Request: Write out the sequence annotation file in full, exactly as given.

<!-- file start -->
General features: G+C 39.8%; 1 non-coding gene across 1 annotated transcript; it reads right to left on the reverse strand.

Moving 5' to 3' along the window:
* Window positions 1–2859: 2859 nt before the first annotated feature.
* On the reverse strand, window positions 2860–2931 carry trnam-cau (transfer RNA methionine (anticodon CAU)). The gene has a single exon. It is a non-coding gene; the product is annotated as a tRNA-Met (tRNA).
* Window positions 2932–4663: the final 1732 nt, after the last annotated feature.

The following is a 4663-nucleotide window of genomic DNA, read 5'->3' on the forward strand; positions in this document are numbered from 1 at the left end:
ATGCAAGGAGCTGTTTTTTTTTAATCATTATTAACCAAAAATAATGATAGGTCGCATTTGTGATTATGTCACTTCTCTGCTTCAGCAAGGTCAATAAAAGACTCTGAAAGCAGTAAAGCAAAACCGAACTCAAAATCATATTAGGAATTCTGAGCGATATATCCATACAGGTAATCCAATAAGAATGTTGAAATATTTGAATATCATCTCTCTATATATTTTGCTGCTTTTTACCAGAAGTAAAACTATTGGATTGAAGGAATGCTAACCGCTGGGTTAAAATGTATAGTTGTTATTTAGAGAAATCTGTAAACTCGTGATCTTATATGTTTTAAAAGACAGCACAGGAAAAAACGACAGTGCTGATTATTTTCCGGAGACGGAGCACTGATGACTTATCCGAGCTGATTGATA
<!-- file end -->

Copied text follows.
General features: G+C 39.8%; 1 non-coding gene across 1 annotated transcript; it reads right to left on the reverse strand.

Moving 5' to 3' along the window:
* Window positions 1–2859: 2859 nt before the first annotated feature.
* On the reverse strand, window positions 2860–2931 carry trnam-cau (transfer RNA methionine (anticodon CAU)). The gene has a single exon. It is a non-coding gene; the product is annotated as a tRNA-Met (tRNA).
* Window positions 2932–4663: the final 1732 nt, after the last annotated feature.

The following is a 4663-nucleotide window of genomic DNA, read 5'->3' on the forward strand; positions in this document are numbered from 1 at the left end:
ATGCAAGGAGCTGTTTTTTTTTAATCATTATTAACCAAAAATAATGATAGGTCGCATTTGTGATTATGTCACTTCTCTGCTTCAGCAAGGTCAATAAAAGACTCTGAAAGCAGTAAAGCAAAACCGAACTCAAAATCATATTAGGAATTCTGAGCGATATATCCATACAGGTAATCCAATAAGAATGTTGAAATATTTGAATATCATCTCTCTATATATTTTGCTGCTTTTTACCAGAAGTAAAACTATTGGATTGAAGGAATGCTAACCGCTGGGTTAAAATGTATAGTTGTTATTTAGAGAAATCTGTAAACTCGTGATCTTATATGTTTTAAAAGACAGCACAGGAAAAAACGACAGTGCTGATTATTTTCCGGAGACGGAGCACTGATGACTTATCCGAGCTGATTGATA